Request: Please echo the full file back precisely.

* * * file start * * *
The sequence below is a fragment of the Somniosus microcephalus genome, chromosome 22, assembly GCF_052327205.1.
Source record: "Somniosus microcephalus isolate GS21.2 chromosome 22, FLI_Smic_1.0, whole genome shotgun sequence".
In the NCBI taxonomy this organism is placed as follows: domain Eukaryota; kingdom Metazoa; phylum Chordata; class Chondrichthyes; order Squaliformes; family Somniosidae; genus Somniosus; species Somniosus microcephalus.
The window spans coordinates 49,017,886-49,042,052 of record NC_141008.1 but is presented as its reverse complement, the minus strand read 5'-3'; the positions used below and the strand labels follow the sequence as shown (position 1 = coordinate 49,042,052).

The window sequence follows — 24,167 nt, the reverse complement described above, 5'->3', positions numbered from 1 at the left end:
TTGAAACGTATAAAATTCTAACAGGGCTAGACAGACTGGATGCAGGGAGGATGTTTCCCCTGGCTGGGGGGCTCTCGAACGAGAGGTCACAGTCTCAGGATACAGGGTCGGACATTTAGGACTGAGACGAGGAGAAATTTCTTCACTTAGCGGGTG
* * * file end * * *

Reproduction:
The sequence below is a fragment of the Somniosus microcephalus genome, chromosome 22, assembly GCF_052327205.1.
Source record: "Somniosus microcephalus isolate GS21.2 chromosome 22, FLI_Smic_1.0, whole genome shotgun sequence".
In the NCBI taxonomy this organism is placed as follows: domain Eukaryota; kingdom Metazoa; phylum Chordata; class Chondrichthyes; order Squaliformes; family Somniosidae; genus Somniosus; species Somniosus microcephalus.
The window spans coordinates 49,017,886-49,042,052 of record NC_141008.1 but is presented as its reverse complement, the minus strand read 5'-3'; the positions used below and the strand labels follow the sequence as shown (position 1 = coordinate 49,042,052).

The window sequence follows — 24,167 nt, the reverse complement described above, 5'->3', positions numbered from 1 at the left end:
TTGAAACGTATAAAATTCTAACAGGGCTAGACAGACTGGATGCAGGGAGGATGTTTCCCCTGGCTGGGGGGCTCTCGAACGAGAGGTCACAGTCTCAGGATACAGGGTCGGACATTTAGGACTGAGACGAGGAGAAATTTCTTCACTTAGCGGGTG